Iraqi Prime Minister Adel Abdul Mahdi with Iran’s Supreme Leader, Tehran, April 6, 2019
Iran’s non-oil exports to neighboring Iraq have fallen 45%, despite a declaration by the Iraqi Prime Minister that US sanctions on Tehran will have no effect on trade.
Iran’s customs authority reported that non-oil exports to Iraq were $389 million between March 21 and April 20, compared to $722 million in the previous 30 days.
A report in a leading economic daily says part of the decrease is from general bans on a range of products, and part from targeted bans.
The report did not specify which products are banned, or whether the fall is due to expanding US sanctions.
Iraq has previously stopped Iranian cement imports, and there may be difficulty in payments because of the American restrictions.
Seeking influence with Baghdad and concerned about protests over the Government’s fallure to deliver essential services, Washington exempted Iraq from November’s comprehensive sanctions on Iran’s energy and financial sectors. The waiver allowed Baghdad to continue import of oil and gas for the provision of electricity.
Between March 2018 and March 2019, Iran exported almost $9 billion of products to Iraq, 37% higher than the previous year.
The March-April figure reduces Iran’s non-oil exports to $4.67 billion on an annual basis.
The two countries had set a target of $20 billion in annual trade.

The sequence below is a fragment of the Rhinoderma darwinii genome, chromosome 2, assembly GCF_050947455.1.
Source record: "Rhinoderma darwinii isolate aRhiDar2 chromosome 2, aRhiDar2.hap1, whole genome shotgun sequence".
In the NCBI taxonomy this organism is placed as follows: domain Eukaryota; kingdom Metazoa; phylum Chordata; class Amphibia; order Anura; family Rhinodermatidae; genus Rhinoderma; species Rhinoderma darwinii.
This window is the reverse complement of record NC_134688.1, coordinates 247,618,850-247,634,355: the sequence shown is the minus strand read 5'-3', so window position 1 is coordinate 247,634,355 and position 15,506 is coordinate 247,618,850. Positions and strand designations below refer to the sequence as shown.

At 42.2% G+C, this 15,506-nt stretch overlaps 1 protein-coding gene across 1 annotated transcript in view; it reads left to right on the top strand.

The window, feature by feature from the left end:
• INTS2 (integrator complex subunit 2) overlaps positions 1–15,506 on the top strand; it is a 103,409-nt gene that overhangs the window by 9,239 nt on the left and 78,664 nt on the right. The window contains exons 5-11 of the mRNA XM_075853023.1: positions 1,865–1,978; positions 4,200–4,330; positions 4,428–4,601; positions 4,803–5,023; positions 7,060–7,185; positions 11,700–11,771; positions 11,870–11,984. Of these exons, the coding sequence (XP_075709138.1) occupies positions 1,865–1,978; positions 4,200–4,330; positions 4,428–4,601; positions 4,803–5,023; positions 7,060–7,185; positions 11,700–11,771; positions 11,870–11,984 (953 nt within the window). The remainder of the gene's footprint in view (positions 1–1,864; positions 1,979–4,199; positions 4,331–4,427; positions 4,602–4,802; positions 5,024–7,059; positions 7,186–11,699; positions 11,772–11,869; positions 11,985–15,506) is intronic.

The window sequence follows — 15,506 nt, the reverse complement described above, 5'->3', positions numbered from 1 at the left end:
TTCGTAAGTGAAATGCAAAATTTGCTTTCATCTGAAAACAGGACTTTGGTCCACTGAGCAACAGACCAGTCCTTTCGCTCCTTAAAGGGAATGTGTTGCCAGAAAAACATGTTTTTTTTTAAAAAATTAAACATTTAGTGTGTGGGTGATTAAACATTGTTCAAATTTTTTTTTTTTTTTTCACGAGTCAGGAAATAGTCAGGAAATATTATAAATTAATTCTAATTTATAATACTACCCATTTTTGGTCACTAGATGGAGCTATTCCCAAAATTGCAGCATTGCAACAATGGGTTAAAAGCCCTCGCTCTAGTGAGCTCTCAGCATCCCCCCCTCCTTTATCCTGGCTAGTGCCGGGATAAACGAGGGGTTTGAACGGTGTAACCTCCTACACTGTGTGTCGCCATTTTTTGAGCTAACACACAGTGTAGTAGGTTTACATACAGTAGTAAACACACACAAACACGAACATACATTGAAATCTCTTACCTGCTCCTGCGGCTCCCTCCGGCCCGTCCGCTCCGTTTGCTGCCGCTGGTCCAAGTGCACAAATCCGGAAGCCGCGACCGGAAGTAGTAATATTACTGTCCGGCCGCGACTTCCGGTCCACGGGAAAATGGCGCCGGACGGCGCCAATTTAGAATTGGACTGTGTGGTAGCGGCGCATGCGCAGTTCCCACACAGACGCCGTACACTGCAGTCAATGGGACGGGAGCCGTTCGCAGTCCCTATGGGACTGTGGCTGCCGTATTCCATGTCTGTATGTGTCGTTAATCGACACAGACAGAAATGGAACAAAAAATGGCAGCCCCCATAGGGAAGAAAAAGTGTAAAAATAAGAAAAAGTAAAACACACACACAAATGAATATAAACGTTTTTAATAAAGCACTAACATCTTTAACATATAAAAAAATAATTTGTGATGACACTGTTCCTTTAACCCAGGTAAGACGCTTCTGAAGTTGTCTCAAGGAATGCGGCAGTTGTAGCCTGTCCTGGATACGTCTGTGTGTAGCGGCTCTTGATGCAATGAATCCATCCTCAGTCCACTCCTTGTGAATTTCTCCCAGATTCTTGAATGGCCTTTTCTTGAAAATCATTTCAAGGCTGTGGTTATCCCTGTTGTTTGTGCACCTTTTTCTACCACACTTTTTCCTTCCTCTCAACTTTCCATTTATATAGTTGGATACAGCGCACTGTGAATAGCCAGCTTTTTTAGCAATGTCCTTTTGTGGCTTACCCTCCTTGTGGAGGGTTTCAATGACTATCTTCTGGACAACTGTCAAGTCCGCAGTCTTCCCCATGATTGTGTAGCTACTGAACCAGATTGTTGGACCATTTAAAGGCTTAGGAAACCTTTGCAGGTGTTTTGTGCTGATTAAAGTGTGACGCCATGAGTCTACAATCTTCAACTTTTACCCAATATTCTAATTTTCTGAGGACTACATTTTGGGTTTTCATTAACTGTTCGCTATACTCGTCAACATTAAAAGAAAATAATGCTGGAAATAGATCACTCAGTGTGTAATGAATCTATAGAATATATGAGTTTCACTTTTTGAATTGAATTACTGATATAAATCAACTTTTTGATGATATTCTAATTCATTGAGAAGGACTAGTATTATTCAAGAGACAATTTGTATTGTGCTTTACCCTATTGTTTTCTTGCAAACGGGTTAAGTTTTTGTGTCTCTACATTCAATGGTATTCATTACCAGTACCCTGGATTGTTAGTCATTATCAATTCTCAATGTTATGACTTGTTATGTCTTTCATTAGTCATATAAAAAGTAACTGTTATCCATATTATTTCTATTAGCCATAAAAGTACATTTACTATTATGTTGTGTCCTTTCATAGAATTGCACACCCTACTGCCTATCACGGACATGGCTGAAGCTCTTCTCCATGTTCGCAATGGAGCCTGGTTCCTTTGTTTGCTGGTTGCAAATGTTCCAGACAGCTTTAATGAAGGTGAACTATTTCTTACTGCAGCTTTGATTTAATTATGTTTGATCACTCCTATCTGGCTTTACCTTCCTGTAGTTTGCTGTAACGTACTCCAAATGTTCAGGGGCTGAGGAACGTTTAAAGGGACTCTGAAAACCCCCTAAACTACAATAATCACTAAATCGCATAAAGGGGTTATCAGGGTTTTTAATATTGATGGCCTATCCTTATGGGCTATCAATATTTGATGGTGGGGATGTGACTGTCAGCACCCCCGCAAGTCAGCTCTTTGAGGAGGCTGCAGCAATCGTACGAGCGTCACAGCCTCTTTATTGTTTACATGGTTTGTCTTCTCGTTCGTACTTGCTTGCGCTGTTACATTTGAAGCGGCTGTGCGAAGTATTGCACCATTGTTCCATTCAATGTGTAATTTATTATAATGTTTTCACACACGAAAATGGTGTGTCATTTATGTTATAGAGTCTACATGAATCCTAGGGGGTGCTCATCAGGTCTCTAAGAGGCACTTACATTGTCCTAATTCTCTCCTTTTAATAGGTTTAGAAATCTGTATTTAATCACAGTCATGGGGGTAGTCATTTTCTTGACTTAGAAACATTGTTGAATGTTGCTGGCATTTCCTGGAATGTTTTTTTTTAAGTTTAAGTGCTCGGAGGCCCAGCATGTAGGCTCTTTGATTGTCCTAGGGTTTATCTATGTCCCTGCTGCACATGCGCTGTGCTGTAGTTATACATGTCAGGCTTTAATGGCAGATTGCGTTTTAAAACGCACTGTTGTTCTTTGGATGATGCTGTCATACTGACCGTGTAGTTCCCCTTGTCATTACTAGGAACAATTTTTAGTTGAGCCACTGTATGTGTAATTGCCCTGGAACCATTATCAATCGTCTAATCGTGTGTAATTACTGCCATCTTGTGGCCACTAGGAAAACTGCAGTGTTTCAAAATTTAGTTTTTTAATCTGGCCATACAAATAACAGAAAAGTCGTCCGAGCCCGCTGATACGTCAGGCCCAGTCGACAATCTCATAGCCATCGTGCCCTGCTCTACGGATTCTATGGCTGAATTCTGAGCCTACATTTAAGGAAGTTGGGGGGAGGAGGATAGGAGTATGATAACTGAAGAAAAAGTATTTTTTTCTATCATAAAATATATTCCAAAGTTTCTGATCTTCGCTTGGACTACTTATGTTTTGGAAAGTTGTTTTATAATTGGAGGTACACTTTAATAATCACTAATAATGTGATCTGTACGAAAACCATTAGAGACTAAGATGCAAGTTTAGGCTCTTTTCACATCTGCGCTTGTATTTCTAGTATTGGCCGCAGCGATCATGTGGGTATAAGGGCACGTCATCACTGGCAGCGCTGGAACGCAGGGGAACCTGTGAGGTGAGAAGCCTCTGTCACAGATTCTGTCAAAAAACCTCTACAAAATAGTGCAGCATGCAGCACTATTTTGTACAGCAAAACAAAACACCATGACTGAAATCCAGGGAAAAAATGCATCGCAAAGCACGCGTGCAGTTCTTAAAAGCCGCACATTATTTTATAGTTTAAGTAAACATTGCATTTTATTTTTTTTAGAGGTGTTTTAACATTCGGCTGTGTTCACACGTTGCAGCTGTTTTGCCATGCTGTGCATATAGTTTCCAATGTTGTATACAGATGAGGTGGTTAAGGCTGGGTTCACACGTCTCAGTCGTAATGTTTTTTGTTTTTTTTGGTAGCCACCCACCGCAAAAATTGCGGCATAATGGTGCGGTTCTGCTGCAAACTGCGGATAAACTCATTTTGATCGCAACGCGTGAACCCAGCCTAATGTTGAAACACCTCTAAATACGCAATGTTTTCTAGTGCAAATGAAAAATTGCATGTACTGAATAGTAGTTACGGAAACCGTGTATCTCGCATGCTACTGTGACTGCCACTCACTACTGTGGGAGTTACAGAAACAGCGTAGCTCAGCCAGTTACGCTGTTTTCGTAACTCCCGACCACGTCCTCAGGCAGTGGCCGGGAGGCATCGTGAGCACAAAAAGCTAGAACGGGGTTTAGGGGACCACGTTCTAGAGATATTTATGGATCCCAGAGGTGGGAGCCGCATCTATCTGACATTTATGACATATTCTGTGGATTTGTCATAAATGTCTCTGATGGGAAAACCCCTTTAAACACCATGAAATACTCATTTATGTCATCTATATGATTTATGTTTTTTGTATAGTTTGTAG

Iraq is the second largest market, behind China, for Iranian exports. Almost 25% of Iran’s exports go to its neighbor, including $3 billion in electricity and natural gas from March 2018 to March 2019.
Iran’s State media ignores the export fall. Instead, IRNA headlines a Thursday statement from Iraqi Prime Minister Adel Abdul Mahdi that Baghdad “will never be part of the US anti-Iran sanctions”.
The outlet claims Mahdi told the ambassadors of Germany, Britain, and France, “Iraq favors good relations with all its neighbors and Arab, region and international states, including the US and Iran.”
But on Tuesday, the Prime Minister said that Iraq is close to signing a $53 billion, 30-year energy agreement with Exxon Mobil and PetroChina.
He denied any link between the agreement and negotiations with Washington over US sanctions on Iran.
The project develops the Nahr Bin Umar and Artawi oilfields in southern Iraq, quadrupling production from 125,000 barrels per day to 500,000 bpd. Iraq expects to make $400 billion over the 30 years, Mahdi said.